JpGU-AGU Joint Meeting 2017

Presentation information

[EJ] Oral

H (Human Geosciences) » H-CG Complex & General

[H-CG30] [EJ] Interdisciplinary approach to earth's changing surface

Wed. May 24, 2017 1:45 PM - 3:15 PM 106 (International Conference Hall 1F)

convener:Koji Seike(Atmosphere and Ocean Research Institute, University of Tokyo), Hideko Takayanagi(Institute of Geology and Paleontology, Graduate School of Science, Tohoku University), Hajime Naruse(Department of Geology and Mineralogy, Graduate School of Science, Kyoto University), Naofumi Yamaguchi(Center for Water Environment Studies, Ibaraki University), Chairperson:Koji Seike(Atmosphere and Ocean Research Institute, University of Tokyo), Chairperson:Naofumi Yamaguchi(Center for Water Environment Studies, Ibaraki University)

3:00 PM - 3:15 PM

[HCG30-06] Temporal change of incision rate in relation to river terraces: model experiment

*Miki Yamamura1, Noritaka Endo1 (1.Department of Earth Science, School of Natural System, Kanazawa Univercity )

Keywords:terrace, incision rate

It is a common method to estimate incision rate using river terrace to know uplift rate, under assumption of long-term steady-state in equilibrium between uplift and incision (e.g., Burbank et al. 1996; Pazzaglia & Brandon 2001). It seems that river terraces provide a straightforward way to quantify the incision rate, by calculating the height of a terrace (from the nearby modern river bed) divided by the age of the terrace. However, previous studies show that the incision rate calculated from a younger terrace results in a larger value, which is called "Sadler effect" and holds over the order of 107 years (Finnegan et al., 2014). Sadler effect suggests that incision rate estimated from a terrace is apparent speed. In this research, we aim to explore the factors that induce the Sadler effect by conducting model experiments that allow observation of temporal change of landforms.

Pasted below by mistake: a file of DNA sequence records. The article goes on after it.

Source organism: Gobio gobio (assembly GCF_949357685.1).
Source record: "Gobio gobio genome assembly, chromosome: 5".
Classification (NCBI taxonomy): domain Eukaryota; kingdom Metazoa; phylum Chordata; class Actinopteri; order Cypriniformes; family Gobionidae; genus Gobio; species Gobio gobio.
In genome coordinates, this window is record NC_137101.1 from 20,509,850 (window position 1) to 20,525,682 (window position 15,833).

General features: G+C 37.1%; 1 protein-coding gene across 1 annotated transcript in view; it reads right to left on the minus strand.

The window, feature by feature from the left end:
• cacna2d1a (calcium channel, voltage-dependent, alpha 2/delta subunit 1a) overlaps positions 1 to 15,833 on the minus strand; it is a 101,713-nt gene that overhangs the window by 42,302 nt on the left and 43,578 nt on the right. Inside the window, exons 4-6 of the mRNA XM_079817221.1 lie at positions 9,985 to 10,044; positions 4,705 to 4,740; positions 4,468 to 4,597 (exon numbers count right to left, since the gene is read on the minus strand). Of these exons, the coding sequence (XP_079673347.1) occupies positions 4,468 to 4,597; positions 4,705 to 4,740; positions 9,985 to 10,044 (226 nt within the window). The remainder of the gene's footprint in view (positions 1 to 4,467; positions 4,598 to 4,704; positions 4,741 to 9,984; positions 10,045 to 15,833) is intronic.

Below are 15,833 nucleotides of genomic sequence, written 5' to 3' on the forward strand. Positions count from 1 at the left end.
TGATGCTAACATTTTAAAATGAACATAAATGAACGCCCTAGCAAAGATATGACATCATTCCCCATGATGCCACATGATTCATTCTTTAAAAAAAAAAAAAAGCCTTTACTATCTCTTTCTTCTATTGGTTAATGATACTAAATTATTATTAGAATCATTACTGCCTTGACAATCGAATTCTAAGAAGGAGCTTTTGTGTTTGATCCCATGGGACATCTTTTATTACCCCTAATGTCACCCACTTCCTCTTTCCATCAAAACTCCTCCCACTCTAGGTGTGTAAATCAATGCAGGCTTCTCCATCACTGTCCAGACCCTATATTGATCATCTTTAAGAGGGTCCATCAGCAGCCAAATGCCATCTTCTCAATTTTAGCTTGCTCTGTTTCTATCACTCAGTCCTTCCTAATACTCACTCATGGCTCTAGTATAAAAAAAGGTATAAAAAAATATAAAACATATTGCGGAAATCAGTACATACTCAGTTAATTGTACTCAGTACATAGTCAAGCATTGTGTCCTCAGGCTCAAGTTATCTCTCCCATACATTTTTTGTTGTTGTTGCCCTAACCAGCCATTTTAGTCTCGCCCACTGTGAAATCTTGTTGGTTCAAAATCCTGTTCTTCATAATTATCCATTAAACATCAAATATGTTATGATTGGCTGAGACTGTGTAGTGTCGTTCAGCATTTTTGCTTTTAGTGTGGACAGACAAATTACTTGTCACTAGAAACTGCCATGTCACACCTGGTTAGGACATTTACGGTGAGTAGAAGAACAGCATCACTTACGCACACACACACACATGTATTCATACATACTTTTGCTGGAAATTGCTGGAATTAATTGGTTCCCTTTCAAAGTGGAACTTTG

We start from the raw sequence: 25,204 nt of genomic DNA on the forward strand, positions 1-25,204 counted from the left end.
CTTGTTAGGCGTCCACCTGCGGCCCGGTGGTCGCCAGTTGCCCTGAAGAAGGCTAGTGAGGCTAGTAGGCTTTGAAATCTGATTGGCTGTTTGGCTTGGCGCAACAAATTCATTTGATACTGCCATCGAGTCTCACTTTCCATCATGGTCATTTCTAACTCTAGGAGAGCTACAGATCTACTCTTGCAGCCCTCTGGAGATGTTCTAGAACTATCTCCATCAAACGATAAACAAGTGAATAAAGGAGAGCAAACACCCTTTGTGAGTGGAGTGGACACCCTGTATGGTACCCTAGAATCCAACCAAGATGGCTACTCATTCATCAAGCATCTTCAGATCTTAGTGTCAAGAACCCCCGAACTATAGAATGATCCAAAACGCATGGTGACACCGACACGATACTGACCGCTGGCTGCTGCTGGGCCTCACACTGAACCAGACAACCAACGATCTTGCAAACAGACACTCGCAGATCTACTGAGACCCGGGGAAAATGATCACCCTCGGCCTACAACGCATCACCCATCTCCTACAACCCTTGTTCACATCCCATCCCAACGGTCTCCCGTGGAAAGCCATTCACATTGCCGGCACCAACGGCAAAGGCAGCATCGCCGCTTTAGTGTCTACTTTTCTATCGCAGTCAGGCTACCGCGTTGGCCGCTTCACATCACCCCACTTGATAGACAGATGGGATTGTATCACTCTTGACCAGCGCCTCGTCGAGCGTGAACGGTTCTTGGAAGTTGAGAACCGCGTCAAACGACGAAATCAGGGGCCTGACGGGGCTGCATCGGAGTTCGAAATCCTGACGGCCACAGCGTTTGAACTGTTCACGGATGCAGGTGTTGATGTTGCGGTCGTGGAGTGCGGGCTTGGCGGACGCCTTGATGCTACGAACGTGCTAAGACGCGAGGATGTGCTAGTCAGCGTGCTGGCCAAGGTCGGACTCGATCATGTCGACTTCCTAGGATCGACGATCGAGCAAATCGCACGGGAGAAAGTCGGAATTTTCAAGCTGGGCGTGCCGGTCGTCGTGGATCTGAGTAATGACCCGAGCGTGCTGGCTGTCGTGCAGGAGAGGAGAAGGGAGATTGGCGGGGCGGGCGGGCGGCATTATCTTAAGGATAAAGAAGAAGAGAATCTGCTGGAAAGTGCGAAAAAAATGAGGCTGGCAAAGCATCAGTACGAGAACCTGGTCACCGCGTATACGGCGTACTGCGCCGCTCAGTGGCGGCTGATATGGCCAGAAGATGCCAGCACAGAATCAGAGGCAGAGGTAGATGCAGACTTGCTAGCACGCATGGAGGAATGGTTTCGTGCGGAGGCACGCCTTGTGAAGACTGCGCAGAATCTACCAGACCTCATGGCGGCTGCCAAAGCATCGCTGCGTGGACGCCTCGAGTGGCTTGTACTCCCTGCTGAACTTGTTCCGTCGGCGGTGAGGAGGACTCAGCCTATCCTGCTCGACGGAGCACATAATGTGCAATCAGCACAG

A sand mixed with s kaolinite (volume ratio is 10.5 to 1) was employed as a model material for bedrocks. We settled the material in the experimental flume to form a 1 degree-dip flat slope as an initial landform. Rainfall was simulated by fine mist supplied from sprinklers. In this study, we realized uplift by tilting the flume. Landform was measured at interval of 20 minutes, by photogrammetry. After the preliminary stage for landform development, we set the uplift rate at 0.5 degree/ h.
We analyzed eight terraces (T1 – T8) along the identical channel. Identifying the time of formation of each terrace and measuring the temporal change of the terrace height from the nearby river beds, we calculate the incision rate in the same manner used in field researches. The incision rate calculated as such was higher if the terrace was younger, so the Sadler effect appeared also in the experiment. It was also confirmed that the Sadler effect of the identical terrace decreases as the elapsed time after terrace formation increases.
We also measured the "actual vertical erosion rate" from the difference of the altitudes of river beds at different time. The results showed fluctuation of river bed elevation, suggesting that Sadler effect can be attributed to temporal deviation from the long-term average, as mentioned by Gallen et al. (2015). If we can know the property of the deviation, it may be possible to estimate long-term-average incision rate only from young terraces.